‘Rosie the Riveter’ Treatment Riles Up Alaska

By Richard Horgan Comment

Messing with an iconic image can be a tricky.

RosieRiveterAlaskaBusinessJournal

On the left is artist J. Howard Miller‘s iconic 1942 Westinghouse Electric & Manufacturing poster. The emblematic display of female patriotism on the assembly line was echoed the following year by Norman Rockwell for a Saturday Evening Post cover and, overall, became a hugely popular branded wartime message.

On the right is the cover of the January issue of Alaska Business Monthly. Not the most offensive treatment, but enough to get some folks in the Land of the Midnight Sun slightly riled up about the gender switch. As a result, the cover has become fodder for a local TV news story:

Alaska Business Monthly general manager and vice president Jason Martin says they had no intention of offending anyone. He said the cover, which goes along with an article looking at Alaska’s 2017 economic outlook, was meant to be positive, foster optimism and bring Alaskans together.

‘The idea of it being a feminist or even an anti-feminist message was never even at the front of our minds because of this bigger battle, this bigger war that we’re fighting against this idea of Alaska’s economic downturn,” said Martin. “I was really surprised when the first few comments rolled in. This wasn’t our intention behind this cover. It certainly wasn’t anything anti-feminism, just the opposite. It’s embracing all workers in the workforce. It’s embracing all of Alaska in saying that we, working together, can overcome this diversity that we’re facing.”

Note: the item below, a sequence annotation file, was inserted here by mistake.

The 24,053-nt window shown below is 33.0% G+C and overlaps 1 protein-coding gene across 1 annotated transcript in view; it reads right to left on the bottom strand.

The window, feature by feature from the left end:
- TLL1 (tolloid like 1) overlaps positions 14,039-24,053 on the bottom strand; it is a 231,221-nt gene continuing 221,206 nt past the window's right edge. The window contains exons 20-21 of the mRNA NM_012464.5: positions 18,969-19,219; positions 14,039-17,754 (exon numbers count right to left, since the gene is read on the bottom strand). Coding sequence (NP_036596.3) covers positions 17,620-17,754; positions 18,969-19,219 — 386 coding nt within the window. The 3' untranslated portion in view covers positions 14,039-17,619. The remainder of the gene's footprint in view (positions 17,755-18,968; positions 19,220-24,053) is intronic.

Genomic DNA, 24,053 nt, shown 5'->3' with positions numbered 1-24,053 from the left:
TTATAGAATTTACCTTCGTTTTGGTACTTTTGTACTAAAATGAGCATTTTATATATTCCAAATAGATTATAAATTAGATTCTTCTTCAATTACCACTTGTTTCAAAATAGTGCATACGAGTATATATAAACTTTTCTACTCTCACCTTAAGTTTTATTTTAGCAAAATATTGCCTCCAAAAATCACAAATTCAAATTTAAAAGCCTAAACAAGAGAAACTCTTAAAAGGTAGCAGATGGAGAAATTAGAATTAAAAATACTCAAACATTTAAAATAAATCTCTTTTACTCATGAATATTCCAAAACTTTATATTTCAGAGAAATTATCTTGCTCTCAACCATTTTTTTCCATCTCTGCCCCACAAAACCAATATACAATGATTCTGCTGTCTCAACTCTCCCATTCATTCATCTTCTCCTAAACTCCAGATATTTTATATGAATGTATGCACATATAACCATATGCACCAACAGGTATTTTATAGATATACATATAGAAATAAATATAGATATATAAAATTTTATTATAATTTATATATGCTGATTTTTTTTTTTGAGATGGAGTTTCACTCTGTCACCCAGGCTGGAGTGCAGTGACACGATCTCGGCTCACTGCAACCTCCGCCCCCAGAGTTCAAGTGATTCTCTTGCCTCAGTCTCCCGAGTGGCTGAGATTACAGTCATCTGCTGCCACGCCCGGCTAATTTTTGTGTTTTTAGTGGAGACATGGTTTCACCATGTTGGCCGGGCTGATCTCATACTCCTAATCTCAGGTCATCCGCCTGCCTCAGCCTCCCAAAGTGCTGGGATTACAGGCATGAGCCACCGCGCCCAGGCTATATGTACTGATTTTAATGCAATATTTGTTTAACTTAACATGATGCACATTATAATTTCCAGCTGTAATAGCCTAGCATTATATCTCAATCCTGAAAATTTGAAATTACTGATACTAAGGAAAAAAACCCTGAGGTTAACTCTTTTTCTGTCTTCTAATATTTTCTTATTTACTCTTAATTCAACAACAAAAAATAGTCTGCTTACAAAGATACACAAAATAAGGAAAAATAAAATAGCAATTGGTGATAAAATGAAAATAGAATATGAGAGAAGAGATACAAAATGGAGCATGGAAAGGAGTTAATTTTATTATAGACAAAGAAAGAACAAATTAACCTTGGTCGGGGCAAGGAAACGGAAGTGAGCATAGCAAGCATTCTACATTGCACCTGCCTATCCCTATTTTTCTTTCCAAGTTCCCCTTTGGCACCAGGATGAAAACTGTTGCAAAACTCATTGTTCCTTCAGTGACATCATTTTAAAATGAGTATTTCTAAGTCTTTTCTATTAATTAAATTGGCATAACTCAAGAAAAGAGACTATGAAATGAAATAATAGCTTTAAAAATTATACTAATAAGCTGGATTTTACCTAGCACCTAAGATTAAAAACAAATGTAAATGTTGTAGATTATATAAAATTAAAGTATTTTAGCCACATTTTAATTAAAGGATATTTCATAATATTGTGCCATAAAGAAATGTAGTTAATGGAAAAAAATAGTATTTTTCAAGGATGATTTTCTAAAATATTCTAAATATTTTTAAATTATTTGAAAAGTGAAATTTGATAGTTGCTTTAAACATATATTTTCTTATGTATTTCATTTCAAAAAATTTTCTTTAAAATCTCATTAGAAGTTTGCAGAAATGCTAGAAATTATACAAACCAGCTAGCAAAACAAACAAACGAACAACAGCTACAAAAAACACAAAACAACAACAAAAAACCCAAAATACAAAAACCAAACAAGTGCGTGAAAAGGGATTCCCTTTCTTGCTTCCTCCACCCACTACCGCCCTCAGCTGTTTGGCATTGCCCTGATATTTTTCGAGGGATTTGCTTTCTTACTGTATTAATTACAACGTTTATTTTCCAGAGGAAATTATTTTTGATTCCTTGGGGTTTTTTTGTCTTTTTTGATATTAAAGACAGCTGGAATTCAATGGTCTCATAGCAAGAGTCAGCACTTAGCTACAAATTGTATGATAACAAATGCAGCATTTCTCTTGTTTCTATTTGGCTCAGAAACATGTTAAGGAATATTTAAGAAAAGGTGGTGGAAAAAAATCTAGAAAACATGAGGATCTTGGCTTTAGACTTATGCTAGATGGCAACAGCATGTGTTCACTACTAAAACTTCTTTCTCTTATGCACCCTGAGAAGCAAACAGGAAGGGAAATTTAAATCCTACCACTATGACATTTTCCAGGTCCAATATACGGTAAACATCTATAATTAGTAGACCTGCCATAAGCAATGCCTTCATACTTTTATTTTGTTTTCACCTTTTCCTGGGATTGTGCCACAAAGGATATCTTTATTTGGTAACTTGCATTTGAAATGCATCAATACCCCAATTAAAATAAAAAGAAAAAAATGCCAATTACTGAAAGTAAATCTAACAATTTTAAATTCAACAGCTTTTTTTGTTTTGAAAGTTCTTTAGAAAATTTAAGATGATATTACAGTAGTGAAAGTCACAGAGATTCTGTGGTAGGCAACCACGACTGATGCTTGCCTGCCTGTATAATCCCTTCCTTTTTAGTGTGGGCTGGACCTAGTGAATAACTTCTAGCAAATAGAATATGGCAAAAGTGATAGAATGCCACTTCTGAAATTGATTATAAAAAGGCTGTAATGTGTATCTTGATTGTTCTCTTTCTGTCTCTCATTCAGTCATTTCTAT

Per a recent write-up by The Atlantic, it’s not entirely clear* who the 1942 poster was modeled on:

There are conflicting accounts about the woman on whom Miller based his rendering: Some say it was Rose Will Monroe, who was working as a riveter at Michigan’s Willow Run Bomber Plant when she was asked to star in a video series promoting war bonds; others say it was Geraldine Doyle and the UPI photo of her at work.

*Editor’s Note:
Per a comment below from John Fraley, the woman upon whom the original poster was modeled is in fact Naomi Parker-Fraley (he is her stepson). Check out the wonderful website he and Mike Fraley have put together at naomiparkerfraley.com

Images via: Smithsonian, Facebook

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